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Arizona State University
During the day in the mid-2000s I took classes in imperial history. On Friday and Saturday nights I descended to the basement of the student center at the University of Auckland to take part in an intense, desperate, and sometimes violent feud with five friends over control of the planet of Arrakis through Avalon Hill’s legendary strategy board game, Dune.
The board game was released in 1979, the same year as Edward Said’s Orientalism. These sessions extended long into the night (the game can take ten hours to complete) and both tested and forged friendships as we schemed with, tricked, and betrayed each other. At the time, I didn’t consider any connection between my history classes (or even discussions about Said with the same friends) and these nocturnal contests. In hindsight, though, the source material for the game, Frank Herbert’s 1965 novel, Dune, built on nineteenth- and twentieth-century imperial fantasies of knowledge, control, and power.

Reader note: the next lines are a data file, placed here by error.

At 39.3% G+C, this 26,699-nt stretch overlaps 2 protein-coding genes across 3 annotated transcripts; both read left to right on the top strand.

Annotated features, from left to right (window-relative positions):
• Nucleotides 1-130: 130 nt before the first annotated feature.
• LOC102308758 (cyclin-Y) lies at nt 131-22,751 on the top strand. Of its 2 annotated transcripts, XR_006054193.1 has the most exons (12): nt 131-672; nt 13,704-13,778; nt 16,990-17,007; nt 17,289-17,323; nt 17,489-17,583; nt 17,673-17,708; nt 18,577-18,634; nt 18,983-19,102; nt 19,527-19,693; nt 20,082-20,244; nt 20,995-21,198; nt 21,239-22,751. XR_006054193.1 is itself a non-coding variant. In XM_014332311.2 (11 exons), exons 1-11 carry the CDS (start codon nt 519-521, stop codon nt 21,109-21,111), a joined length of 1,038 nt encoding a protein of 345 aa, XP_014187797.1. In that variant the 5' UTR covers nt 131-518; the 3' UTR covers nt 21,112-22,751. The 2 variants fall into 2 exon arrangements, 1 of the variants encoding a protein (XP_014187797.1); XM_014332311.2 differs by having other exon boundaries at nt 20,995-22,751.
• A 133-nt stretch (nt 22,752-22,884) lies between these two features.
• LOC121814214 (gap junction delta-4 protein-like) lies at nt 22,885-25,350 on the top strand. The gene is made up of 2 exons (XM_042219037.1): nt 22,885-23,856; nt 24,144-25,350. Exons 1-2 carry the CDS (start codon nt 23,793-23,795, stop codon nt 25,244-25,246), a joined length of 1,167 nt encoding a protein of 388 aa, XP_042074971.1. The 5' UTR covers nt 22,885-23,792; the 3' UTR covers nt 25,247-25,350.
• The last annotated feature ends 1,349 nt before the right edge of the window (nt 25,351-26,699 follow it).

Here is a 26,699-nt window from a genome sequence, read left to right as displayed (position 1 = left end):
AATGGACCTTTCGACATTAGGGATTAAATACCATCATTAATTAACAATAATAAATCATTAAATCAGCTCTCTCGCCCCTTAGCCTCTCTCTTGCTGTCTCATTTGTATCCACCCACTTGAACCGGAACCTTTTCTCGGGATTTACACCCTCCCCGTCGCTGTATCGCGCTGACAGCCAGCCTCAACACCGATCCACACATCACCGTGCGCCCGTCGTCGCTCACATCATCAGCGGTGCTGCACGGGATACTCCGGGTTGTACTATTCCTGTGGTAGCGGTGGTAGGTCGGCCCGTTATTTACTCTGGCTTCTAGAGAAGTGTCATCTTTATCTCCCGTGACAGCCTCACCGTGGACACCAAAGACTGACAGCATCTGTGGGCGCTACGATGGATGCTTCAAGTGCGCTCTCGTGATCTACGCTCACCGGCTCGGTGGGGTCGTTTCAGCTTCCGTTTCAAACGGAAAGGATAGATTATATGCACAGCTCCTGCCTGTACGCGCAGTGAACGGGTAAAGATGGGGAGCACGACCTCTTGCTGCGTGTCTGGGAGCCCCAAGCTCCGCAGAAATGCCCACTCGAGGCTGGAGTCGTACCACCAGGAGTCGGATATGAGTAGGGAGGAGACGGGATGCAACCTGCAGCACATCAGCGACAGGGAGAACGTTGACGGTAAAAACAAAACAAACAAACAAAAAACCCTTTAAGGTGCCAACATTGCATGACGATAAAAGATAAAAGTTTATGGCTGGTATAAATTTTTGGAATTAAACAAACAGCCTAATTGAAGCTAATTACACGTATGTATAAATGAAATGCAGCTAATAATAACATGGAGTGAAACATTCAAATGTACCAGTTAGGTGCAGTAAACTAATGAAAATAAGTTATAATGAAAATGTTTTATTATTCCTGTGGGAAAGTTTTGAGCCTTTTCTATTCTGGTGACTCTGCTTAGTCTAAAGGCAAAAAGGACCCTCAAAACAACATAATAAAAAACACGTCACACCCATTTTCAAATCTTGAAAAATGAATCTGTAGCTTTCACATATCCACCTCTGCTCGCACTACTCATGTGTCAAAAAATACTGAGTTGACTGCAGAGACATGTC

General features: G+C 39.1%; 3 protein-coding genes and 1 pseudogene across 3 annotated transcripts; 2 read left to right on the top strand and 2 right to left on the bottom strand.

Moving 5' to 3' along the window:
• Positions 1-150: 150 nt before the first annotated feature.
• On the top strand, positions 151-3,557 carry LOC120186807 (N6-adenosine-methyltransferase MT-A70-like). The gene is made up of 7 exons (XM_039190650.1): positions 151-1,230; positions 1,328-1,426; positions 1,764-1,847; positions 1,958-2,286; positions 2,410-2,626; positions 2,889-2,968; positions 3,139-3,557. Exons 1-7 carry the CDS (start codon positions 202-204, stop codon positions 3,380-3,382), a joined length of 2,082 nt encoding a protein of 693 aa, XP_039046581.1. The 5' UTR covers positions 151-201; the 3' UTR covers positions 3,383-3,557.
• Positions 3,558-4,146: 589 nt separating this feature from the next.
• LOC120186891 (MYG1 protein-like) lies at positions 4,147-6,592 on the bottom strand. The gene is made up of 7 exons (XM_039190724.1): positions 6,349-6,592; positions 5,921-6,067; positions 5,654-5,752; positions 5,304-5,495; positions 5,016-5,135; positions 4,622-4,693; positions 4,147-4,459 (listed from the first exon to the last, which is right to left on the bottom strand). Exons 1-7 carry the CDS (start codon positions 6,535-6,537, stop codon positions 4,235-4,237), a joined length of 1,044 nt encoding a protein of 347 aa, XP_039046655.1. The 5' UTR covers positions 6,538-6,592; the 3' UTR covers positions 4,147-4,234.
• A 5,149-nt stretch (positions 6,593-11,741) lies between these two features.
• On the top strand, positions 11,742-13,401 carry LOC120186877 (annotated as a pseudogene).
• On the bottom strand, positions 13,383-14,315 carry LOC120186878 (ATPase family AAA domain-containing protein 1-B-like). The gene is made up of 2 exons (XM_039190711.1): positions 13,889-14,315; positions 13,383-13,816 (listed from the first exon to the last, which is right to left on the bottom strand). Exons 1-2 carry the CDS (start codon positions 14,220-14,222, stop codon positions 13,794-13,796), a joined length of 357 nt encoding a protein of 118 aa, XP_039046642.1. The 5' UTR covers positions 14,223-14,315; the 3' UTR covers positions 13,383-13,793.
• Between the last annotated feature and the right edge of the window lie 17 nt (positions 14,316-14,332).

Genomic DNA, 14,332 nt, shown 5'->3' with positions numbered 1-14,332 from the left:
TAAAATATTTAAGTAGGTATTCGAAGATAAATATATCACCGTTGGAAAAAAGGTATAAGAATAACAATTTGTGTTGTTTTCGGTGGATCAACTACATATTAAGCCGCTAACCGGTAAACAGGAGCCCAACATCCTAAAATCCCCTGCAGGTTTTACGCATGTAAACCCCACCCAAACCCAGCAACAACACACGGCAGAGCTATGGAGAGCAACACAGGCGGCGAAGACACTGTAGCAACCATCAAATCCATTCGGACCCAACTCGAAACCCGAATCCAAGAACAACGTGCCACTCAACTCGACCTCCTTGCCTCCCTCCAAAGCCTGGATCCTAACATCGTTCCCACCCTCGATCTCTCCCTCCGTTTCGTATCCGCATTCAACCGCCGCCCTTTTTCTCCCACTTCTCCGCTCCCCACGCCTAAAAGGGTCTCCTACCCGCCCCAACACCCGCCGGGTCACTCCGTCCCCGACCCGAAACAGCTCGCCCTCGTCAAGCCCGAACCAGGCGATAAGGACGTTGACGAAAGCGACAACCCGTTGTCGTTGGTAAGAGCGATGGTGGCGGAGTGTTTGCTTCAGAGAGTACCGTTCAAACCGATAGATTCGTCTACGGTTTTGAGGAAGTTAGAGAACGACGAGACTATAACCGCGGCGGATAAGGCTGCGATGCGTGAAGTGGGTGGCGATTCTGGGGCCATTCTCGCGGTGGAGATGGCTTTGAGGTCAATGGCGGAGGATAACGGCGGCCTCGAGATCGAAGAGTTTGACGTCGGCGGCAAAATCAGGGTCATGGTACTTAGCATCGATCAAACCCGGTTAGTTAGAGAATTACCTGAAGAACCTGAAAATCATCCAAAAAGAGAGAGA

On the surface, the novel Dune fulfills a popular imperialist fantasy by granting its main character mastery over native “others” whose superstition and history makes them comprehensible and exploitable. However, it is also a book of schemes, assassination, betrayal, hidden motives, and unexpected consequences. Like the novel’s main antagonists, this fantasy ends stabbed and poisoned on the floor of a broken palace. In certain ways, Herbert’s embrace and subversion of orientalist tropes around knowledge even anticipated modern critiques of empire. [continue reading]